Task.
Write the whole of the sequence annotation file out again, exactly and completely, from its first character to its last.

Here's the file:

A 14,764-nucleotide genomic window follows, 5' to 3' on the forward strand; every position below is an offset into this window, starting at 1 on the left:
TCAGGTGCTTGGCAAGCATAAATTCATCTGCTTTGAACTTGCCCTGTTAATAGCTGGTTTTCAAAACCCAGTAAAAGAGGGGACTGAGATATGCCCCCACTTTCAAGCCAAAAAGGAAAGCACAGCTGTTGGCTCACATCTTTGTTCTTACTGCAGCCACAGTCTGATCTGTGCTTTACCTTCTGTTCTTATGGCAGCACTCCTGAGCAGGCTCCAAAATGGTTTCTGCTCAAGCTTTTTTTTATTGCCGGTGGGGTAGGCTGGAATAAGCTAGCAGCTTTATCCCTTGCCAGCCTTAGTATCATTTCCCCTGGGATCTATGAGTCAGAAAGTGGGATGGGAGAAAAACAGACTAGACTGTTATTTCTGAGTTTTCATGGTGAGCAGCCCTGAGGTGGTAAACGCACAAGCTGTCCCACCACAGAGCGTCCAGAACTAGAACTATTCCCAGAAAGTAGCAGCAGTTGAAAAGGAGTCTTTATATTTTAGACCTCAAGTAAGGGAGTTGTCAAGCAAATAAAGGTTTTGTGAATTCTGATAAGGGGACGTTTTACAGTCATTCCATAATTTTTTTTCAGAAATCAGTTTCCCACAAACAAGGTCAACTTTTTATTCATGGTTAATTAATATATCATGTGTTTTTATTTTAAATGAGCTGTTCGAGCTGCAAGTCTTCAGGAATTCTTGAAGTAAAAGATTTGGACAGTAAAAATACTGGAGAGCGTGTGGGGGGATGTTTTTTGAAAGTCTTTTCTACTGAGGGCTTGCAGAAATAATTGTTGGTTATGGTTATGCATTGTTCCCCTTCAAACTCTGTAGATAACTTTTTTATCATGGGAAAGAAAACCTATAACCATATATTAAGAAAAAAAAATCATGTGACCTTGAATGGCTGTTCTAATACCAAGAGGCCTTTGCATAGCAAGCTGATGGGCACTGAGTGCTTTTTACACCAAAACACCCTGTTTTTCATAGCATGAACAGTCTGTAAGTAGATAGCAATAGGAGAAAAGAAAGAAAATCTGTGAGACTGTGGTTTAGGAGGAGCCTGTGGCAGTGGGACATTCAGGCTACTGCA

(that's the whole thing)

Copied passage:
A 14,764-nucleotide genomic window follows, 5' to 3' on the forward strand; every position below is an offset into this window, starting at 1 on the left:
TCAGGTGCTTGGCAAGCATAAATTCATCTGCTTTGAACTTGCCCTGTTAATAGCTGGTTTTCAAAACCCAGTAAAAGAGGGGACTGAGATATGCCCCCACTTTCAAGCCAAAAAGGAAAGCACAGCTGTTGGCTCACATCTTTGTTCTTACTGCAGCCACAGTCTGATCTGTGCTTTACCTTCTGTTCTTATGGCAGCACTCCTGAGCAGGCTCCAAAATGGTTTCTGCTCAAGCTTTTTTTTATTGCCGGTGGGGTAGGCTGGAATAAGCTAGCAGCTTTATCCCTTGCCAGCCTTAGTATCATTTCCCCTGGGATCTATGAGTCAGAAAGTGGGATGGGAGAAAAACAGACTAGACTGTTATTTCTGAGTTTTCATGGTGAGCAGCCCTGAGGTGGTAAACGCACAAGCTGTCCCACCACAGAGCGTCCAGAACTAGAACTATTCCCAGAAAGTAGCAGCAGTTGAAAAGGAGTCTTTATATTTTAGACCTCAAGTAAGGGAGTTGTCAAGCAAATAAAGGTTTTGTGAATTCTGATAAGGGGACGTTTTACAGTCATTCCATAATTTTTTTTCAGAAATCAGTTTCCCACAAACAAGGTCAACTTTTTATTCATGGTTAATTAATATATCATGTGTTTTTATTTTAAATGAGCTGTTCGAGCTGCAAGTCTTCAGGAATTCTTGAAGTAAAAGATTTGGACAGTAAAAATACTGGAGAGCGTGTGGGGGGATGTTTTTTGAAAGTCTTTTCTACTGAGGGCTTGCAGAAATAATTGTTGGTTATGGTTATGCATTGTTCCCCTTCAAACTCTGTAGATAACTTTTTTATCATGGGAAAGAAAACCTATAACCATATATTAAGAAAAAAAAATCATGTGACCTTGAATGGCTGTTCTAATACCAAGAGGCCTTTGCATAGCAAGCTGATGGGCACTGAGTGCTTTTTACACCAAAACACCCTGTTTTTCATAGCATGAACAGTCTGTAAGTAGATAGCAATAGGAGAAAAGAAAGAAAATCTGTGAGACTGTGGTTTAGGAGGAGCCTGTGGCAGTGGGACATTCAGGCTACTGCA